Caleb Westphal hasn’t missed a Friday fish fry since 2013. Follow along with his never-ending adventures here.

After accidentally turning into the parking lot of the Target on Miller Park Way, the bell towers of St. Florian Parish (1210 S. 45th St., 414-383-3565) peeked above the surrounding buildings and guided me to the church. Once I was parked, my companions and I had to figure out the rest of the way to the church’s fish fry on our own. Fortunately, that familiar Friday smell hit me as soon as I opened my car door. “I’ve been in this situation before,” I thought, remembering the time I circled St. Augustine of Hippo for five minutes looking for their fish fry. Thankfully, I had read that St. Florian’s fry was in a school basement, and once I followed my nose, it led me to Cristo Rey Jesuit High School (1215 S. 45th St., 414-436-4600), just to the north of the church. There was no sign beckoning us inside—there was only that sweet smell getting pumped out of the school’s basement.

St. Florian Parish serves a fish fry on the first Friday of the month from October through May, on every Friday during Lent, and on Ash Wednesday. The cost is $12 unless you are between the ages of 3 and 10, then it is only $7.50 (no lying about your age here, this is a church). Just like a rock and roll concert, this fish fry has a door time. The doors open at 4 p.m. and the fish fry show starts at 4:30. So, I dunno, you can show up at door time and stand around for a half hour and talk with others about your other favorite fish frys or the best fish fry you’ve ever been to if you want. Also, don’t wait too long to get there, as they stop serving at 7. From the records I found, they’ve been serving up fish frys in a similar fashion since at least 1988.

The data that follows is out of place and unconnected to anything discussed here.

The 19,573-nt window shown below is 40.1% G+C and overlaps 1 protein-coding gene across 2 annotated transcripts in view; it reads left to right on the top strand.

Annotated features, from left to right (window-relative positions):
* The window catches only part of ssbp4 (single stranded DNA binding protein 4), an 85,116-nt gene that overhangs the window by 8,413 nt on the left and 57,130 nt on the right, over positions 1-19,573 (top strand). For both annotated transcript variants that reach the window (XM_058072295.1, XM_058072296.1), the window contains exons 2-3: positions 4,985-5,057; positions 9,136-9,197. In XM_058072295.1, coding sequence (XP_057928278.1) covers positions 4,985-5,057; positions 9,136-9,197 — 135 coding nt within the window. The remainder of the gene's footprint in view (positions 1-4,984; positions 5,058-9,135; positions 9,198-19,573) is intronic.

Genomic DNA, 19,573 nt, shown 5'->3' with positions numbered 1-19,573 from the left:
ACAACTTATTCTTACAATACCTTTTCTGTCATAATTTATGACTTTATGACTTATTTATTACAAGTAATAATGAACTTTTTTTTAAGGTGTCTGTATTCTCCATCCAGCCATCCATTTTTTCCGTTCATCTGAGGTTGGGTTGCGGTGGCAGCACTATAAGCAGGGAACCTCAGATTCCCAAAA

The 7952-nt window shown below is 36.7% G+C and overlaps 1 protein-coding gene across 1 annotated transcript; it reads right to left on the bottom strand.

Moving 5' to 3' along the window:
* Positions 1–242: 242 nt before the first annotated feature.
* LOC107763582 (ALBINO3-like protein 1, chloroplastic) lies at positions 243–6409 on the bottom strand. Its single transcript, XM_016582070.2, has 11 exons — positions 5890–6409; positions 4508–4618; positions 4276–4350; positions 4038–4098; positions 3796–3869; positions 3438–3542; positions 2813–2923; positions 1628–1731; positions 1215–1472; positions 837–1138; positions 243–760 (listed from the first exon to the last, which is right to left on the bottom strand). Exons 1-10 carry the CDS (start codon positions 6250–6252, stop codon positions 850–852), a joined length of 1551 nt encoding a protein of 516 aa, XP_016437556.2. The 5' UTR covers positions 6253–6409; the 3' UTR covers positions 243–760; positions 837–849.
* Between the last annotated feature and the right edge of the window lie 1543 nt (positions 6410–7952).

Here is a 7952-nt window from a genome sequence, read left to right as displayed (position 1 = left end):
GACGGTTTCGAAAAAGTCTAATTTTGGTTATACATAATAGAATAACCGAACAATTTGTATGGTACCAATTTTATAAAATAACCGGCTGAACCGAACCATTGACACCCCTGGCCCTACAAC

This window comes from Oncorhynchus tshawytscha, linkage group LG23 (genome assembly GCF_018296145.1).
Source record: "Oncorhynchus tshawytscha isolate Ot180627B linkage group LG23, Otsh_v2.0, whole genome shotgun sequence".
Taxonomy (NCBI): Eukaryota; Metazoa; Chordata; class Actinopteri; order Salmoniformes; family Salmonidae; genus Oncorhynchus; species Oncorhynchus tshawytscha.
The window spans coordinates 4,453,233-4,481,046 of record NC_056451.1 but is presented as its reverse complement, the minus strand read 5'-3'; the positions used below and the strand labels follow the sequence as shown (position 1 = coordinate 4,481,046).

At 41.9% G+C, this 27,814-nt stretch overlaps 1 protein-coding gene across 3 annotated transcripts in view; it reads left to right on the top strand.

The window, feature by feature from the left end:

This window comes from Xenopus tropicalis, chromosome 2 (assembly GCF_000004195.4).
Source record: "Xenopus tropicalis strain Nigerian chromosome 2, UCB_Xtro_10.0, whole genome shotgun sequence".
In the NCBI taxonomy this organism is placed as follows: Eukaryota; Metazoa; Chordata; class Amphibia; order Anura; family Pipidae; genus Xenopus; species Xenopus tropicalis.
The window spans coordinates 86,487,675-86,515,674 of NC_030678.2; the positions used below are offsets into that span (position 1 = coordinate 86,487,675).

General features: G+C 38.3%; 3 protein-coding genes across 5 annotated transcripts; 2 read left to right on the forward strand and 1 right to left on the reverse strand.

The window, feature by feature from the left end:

Being that it was about 5:15 on the first Friday of Lent, I anticipated there would be a long line, but when we got downstairs, there were only a few people ahead of us waiting to get into the cafeteria. I paid my $12 and was given a ticket for my meal, along with a slip to fill out for the “St. Florian Fish Fry Drawing.” While making my way to the food line, I stopped to fill out the slip, and questioned myself as to why I was putting all my contact information down and checking the box that said “I agree to receive emails from St. Florian Parish.” I didn’t even find out what the prize was, but I figured if I won a free fish fry it would be worth being swindled onto a church email list.

The cafeteria was huge, and there were so many tables in it that I didn’t bother to count them. Most were about half full, and strangers were sharing fish frys together, filling in wherever they found a spot. The food line was pretty short, likely having less than 15 people in it, and it probably took about three minutes to get up to the counter. My meal ticket was stamped with number 184. As I tossed it in the bucket, it was my hope that someone would hand me an “I Ate A Fish Fry” sticker, but I had no such luck.

Not only is the fish at St Florian all you can eat, everything else is too. Well, everything except the dessert. If you are still hungry after your first plate, leave your old plate at your table and come get a new one. Fried and baked cod, fried smelt, french fries, and parsley potatoes were being served at the counter. There was a huge bowl of lemon slices there too. I took some of everything except the baked cod. Next came the salad bar, which had all the usual fixings. All I took from it was coleslaw. Then there was a long counter that had homemade clam chowder, desserts—including pie, cake, bars, and jello—and coffee and milk. I took some chowder and milk. Rye bread was on the table. Beer, soda, and water were also available for purchase.